We were duly impressed by recent waste reduction news out of Port Coquitlam that John Ashdown drew our attention to.
It seems that a year after introducing “two leading-edge waste-reduction programs,” Port Coquitlam residents are now sending 26% less garbage to the landfill and they’ve saved $165,000 in the process.
Port Coquitlam’s new pickup schedule has also saved “9,600 litres of diesel fuel” and prevented “about 98 metric tonnes of greenhouse gases” from being emitted into the atmosphere.
Even better, Port Coquitlam residents are now looking forward to another zero increase in garbage rates for 2011.
Okay, pinch me. Where can the envious masses here in the Royal City sign up for that waste reduction program instead of the one where we get dinged with yet another increase in our solid waste fees this year?
Yes, it’s true that New Westminster’s waste output has been reduced by 48% (from 367 tonnes to just 188 tonnes) owing to the city’s new garbage scheme — as reported in the December 22, 2010 Newsleader. That part’s not so bad and we are impressed with the reduction of waste.
But what do the overtaxed citizens of New West get for all the hours they’re spending sorting their garbage? Surely we should be seeing some sort of savings or benefits being passed on to New Westminster taxpayers similar to the ones seen in nearby Port Coquitlam?
Alas, no… What we’re apparently getting is an $11 increase in our solid waste fees this year.
Moreover, according to a December 8, 2010 article in the Record, the chair of the city’s environmental committee (Councillor Cote) says the city’s new ‘clean green’ waste pick up service (intended to keep yard waste from landfills), and the addition of a new vehicle to the city’s fleet, have increased emissions by 57 tons.
(NOTE: see above where it states that Port Coquitlam’s new pickup schedule saved “9,600 litres of diesel fuel” and prevented “about 98 metric tonnes of greenhouse gases” from being emitted into the atmosphere.)
So: No apparent decrease in fuel consumption or greenhouse gas emissions, and no apparent decrease in labour costs in New Westminster! What gives?
Again, we are impressed with the reduction of waste in New Westminster, but we would also like to see some savings passed on to the city’s taxpayers.
About half of Port Coquitlam’s reported $165,000 in savings in 2010 reportedly came from reduced labour, equipment and fuel costs, while $82,000 came from averted landfill disposal fees.
Considering Port Coquitlam’s inspiring results, and the savings they’ve passed on to taxpayers, we’re obviously doing something wrong here in New Westminster.
Port Coquitlam Mayor Greg Moore explains his city’s impressive results as follows: “We were able to achieve these successes because our residents got on board with the programs…. We’re working together to save money and at the same time provide a positive environmental impact.”
Well, New Westminster residents certainly appear to be on board with waste reduction.
(NOTE: See above where it states “New Westminster’s waste output has been reduced by 48% (from 367 tonnes to just 188 tonnes) because of the new garbage scheme….”)
So now, in addition to a reduction in waste, what New Westminster taxpayers want to see are some money savings and the positive environmental impact.
Port Coquitlam, and their Mayor Greg Moore, seem to have to figured out how to make waste reduction work and pass savings on to taxpayers. Why can’t New Westminster?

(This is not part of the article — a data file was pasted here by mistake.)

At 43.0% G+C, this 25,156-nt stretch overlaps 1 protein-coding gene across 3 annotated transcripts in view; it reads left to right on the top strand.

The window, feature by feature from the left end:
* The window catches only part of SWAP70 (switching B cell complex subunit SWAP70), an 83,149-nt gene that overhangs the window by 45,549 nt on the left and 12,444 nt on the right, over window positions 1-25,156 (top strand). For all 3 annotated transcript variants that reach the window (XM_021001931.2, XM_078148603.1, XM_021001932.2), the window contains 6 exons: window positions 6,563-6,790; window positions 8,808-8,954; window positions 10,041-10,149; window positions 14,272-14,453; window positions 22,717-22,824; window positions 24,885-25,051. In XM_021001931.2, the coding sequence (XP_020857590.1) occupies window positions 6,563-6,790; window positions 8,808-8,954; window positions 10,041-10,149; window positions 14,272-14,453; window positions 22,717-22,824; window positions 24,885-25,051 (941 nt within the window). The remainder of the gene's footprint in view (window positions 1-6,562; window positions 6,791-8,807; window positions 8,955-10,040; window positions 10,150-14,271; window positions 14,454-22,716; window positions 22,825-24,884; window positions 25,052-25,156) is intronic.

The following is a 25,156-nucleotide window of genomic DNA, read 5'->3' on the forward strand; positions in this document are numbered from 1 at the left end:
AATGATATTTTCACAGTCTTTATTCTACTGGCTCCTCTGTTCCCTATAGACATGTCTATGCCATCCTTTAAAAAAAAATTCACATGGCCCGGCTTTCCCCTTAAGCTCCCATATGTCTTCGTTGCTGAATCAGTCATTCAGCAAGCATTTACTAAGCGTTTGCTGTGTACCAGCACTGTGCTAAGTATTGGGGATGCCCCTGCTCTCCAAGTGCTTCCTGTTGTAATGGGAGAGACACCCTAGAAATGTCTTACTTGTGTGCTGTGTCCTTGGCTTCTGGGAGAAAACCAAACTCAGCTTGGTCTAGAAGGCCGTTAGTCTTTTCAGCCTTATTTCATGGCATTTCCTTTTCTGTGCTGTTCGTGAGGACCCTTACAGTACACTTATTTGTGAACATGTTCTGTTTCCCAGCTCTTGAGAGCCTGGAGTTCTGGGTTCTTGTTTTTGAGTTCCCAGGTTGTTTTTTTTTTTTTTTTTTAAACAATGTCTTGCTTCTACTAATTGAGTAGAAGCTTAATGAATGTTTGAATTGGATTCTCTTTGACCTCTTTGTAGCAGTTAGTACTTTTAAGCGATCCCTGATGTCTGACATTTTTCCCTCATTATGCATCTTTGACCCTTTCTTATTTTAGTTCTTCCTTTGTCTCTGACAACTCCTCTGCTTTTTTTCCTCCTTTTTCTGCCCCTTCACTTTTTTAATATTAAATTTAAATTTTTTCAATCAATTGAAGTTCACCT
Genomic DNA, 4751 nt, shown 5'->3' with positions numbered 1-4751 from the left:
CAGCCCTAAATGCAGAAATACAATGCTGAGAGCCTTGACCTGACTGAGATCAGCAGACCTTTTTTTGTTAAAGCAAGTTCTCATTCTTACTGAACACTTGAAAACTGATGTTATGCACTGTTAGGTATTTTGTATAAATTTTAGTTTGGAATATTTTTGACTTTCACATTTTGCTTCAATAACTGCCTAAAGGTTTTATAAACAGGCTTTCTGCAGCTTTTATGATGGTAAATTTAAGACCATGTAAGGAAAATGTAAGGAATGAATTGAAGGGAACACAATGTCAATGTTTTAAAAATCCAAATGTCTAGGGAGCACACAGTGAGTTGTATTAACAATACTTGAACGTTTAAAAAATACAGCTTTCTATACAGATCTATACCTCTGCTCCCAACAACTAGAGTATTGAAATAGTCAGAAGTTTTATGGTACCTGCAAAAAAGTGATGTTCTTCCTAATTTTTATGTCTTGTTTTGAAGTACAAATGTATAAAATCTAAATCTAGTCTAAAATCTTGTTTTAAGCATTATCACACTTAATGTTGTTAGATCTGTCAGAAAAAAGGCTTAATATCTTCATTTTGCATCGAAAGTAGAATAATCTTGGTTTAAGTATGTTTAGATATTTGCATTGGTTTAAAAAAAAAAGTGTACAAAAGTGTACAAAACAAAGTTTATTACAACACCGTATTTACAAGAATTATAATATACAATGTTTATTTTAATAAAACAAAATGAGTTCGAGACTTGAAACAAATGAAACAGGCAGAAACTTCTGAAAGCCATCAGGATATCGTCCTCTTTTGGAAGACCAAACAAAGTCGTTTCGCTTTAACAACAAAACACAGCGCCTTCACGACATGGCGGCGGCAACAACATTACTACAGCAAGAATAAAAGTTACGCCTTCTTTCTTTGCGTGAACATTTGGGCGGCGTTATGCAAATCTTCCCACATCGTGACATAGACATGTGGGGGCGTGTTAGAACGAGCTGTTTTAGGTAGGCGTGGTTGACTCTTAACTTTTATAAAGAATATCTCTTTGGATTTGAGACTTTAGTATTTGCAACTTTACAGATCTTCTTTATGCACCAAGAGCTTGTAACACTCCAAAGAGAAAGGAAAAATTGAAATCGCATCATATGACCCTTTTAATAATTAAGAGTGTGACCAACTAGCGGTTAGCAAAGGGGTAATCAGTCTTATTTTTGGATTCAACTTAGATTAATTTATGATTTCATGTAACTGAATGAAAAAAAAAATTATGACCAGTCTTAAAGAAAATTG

We all remember last November and December when Translink consulted with the City and soon recognized residents’ concerns with the design options that were presented and potential impacts on the local neighbourhood.
Well, they heard the very vocal opposition from the community and are now coming back to find out from us what our concerns are, what our transportation issues are, and what we can suggest as possible solutions.
Apparently over the next 3 months, starting next Saturday, they want to engage in this process with New Westminster residents. The meetings will be in three phases. All meetings will be at the Sapperton Pensioners Hall, 318 Keary Street, New Westminster.
Phase 1: Community Concerns and Ideas Workshops
Share your transportation concerns: Saturday, March 12, 2011 – 9:30 a.m. to noon
Share your ideas on the solutions: Wednesday, March 16, 2011 – 6:30 p.m. to 9:00 p.m.
Phase 2: Initial and Refined Concepts
Discuss initial concepts based on Phase 1: Wednesday, April 13, 2011 – 6:30 p.m. to 9:00 p.m.
Discuss the refined concepts: Saturday, April 30, 2011 – 9:30 a.m. to noon
Phase 3: Recommended Solution Strategy
Identify the recommended solution and community mitigation strategy
Wednesday, May 11, 2011 – 6:30 p.m. to 8:30 p.m.
A local resident has informed the Express editorial team that there’s nowhere in New Westminster’s Uptown area to buy men’s underwear.
This may seem like a small issue to many readers of the Express, but it may be indicative of deeper issues in the local retail community.
Women’s underwear is apparently readily available in the Uptown. And dollar stores seem to abound. But “where’s the briefs?”
We’ll admit that men’s underwear and its availability is not something we’ve really thought much about before.
But you would think, in a city the size of New Westminster, that a well-functioning commercial area would be able to meet consumer demand for a basic item like men’s underwear.
So we really do need to ask: Is there is an uncracked niche market for men’s underwear just itching to wedge itself into the Uptown?
We don’t know the answer to that question. But if anyone knows if or where you can buy men’s underwear in the Uptown, please let us know.
If the absence of men’s underwear can be ascertained beyond the shadow of a doubt then it may just be a canary in a coal mine indicative of a deeper issue that needs to be addressed.